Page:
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How Technology Will Easily Teach You How To Play Piano

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What is the latest impact that technology has had in your daily life? Of course, I am not talking about the raise of the internet or the growing adoption of mobile phones or any of this big trends. I mean things that really make a difference in your daily life thanks to recent technology developments.

For me, for example, is that in the past few months I haven’t been subscribed to any gym and I haven’t spent  much time cooking and buying groceries as I used to do before (which by the way I hated it).

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YOU CAN LEARN HOW TO PLAY PIANO NOW, CLICK HERE

Why? Well, because I have an app that knows exactly how fit I want to be and it delivers customised workouts that I can do at home or at the park, and I have another app which gives me a weekly plan based on my dietary requirements and goals. In my view, that’s pretty cool and I am learning a lot of stuff. Because that’s the deal with technology; it can make you more stupid if you don’t pay attention, but it can give you a lot if you spend some time trying to understand it.

So yes, I could, in theory, do the groceries as the app tells me to do it, without trying to understand it and do whatever it tells me to do: “buy 200 gr. of chicken, 3 potatoes and 1 apple”. That’s it…I would not even know why I bought it and I would eat it without thinking about what I am doing.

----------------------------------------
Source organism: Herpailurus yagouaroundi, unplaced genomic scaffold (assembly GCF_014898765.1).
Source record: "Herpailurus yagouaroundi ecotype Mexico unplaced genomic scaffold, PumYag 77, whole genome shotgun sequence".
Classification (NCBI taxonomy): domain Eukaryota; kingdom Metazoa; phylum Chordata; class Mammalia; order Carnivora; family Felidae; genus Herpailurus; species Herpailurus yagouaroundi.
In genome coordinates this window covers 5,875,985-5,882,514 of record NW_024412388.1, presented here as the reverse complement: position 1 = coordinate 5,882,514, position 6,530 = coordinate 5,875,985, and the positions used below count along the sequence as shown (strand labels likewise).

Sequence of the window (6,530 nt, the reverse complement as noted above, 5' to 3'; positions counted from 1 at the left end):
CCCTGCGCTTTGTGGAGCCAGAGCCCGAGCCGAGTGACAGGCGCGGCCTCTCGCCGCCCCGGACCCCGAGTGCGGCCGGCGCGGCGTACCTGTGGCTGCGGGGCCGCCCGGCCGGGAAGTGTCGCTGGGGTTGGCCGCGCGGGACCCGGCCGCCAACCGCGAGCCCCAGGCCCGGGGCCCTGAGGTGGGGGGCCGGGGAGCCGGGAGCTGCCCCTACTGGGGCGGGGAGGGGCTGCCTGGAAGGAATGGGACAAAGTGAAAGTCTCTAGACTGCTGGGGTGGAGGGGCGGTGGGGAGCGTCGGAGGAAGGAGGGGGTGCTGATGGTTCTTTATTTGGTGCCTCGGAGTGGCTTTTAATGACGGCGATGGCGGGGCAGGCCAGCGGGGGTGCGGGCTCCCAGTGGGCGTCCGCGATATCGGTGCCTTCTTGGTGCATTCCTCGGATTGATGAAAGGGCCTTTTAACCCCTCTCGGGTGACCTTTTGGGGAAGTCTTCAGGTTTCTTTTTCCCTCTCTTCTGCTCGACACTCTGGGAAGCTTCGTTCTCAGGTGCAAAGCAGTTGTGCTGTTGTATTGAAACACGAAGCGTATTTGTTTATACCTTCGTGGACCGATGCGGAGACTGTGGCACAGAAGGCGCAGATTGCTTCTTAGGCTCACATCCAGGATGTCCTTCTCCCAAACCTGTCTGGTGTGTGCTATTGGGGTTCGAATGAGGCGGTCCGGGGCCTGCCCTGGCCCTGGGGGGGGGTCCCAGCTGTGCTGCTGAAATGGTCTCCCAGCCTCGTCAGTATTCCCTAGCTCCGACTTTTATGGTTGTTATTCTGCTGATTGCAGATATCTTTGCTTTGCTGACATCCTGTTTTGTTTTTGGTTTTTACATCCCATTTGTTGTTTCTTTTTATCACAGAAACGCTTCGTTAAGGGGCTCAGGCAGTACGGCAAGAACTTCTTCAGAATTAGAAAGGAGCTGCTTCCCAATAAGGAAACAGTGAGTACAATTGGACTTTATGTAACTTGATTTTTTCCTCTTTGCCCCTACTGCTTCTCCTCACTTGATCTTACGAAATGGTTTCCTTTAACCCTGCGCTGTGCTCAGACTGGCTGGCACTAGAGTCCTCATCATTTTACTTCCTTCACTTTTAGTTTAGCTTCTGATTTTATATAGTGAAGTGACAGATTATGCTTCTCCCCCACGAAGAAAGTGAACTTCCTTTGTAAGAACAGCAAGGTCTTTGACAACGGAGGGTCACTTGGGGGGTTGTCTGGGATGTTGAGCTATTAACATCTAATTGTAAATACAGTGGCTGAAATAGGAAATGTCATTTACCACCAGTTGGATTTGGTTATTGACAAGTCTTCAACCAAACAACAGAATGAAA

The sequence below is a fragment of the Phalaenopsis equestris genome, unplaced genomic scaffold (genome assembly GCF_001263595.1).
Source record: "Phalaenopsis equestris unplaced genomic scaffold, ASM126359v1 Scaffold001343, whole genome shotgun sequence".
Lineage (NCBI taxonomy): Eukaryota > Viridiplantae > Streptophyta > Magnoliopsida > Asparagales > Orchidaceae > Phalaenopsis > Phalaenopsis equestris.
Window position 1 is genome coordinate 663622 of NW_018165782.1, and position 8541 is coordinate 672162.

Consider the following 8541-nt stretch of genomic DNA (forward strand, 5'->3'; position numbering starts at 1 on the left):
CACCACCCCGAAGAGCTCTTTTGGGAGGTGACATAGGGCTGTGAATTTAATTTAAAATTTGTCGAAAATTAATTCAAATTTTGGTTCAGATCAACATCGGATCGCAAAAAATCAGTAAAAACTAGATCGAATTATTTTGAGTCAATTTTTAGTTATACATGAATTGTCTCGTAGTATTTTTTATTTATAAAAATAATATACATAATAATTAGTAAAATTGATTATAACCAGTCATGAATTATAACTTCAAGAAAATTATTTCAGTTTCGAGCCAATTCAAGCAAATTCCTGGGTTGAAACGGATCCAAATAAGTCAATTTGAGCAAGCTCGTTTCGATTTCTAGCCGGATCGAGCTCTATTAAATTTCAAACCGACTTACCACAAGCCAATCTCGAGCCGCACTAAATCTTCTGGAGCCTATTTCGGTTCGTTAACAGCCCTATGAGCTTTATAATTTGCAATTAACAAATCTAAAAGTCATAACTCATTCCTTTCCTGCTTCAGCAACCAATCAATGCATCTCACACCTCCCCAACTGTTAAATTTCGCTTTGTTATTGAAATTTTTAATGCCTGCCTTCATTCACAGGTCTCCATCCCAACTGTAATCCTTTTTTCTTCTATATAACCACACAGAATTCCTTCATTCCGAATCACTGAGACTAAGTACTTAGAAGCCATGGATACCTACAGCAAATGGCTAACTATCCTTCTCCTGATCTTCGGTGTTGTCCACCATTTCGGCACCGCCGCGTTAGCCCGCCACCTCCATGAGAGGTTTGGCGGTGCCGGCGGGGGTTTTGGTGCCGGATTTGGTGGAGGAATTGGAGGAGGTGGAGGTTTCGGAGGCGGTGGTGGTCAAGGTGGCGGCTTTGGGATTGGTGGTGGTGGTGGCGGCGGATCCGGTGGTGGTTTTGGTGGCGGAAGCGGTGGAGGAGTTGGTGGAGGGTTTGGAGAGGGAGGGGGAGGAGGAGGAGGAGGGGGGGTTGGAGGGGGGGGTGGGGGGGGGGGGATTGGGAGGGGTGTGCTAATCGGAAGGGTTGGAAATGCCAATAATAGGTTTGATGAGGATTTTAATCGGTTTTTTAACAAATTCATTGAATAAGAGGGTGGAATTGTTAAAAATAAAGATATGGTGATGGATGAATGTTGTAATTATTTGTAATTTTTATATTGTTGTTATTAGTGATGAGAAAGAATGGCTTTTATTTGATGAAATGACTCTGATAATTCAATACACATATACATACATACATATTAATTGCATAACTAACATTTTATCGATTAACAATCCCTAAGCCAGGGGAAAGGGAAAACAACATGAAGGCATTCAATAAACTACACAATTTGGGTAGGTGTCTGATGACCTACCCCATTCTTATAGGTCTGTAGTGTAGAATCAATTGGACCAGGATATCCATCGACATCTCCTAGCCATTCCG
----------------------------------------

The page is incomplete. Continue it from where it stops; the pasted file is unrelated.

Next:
If I instead use the technology as a tool to discover more instead, I can actually learn a lot about food and diet. Why is he suggesting me that dish? Is bread considered a carbohydrate or a protein? If I want to decrease my weight why is he actually suggesting me to eat more during the day?

I think that’s the deal with technology: it will help you, but you have to be curious about it in order to not become dumber than before! And as in anything in life, when you add curiosity you can actually grow and learn a lot!

The guys over at Skoove understand it pretty well and they are applying it to the one thing that the majority of people wants to learn: playing an instrument. How can you learn to play the piano with technology? Just keep reading

They understand that technology is useful when it makes things easier and cheaper and get people curious about something, so they created the easiest way to learn piano!

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WITH SKOOVE YOU CAN LEARN PIANO WHENEVER YOU WANT AND AT A FRACTION OF TRADITIONAL LESSONS. CLICK HERE TO TRY NOW

With Skoove you can, in fact, learn the piano at your own pace and without spending a fortune.

You can login to Skoove whenever you want and whenever you feel like you want to practice and learn: they developed a system that makes you play your first melody within minutes, with the right technique and within the comfort of your room, with real time feedback that guides you to play correctly and on time. It teaches you how to read notes at the same time.

They developed a unique teaching method called “Listen, Learn, Play” that can get you playing your first melody within minutes, with the right technique and from the comfort of your room, with real time feedback that guides you to play correctly, on time. It teaches you to read music at the same time.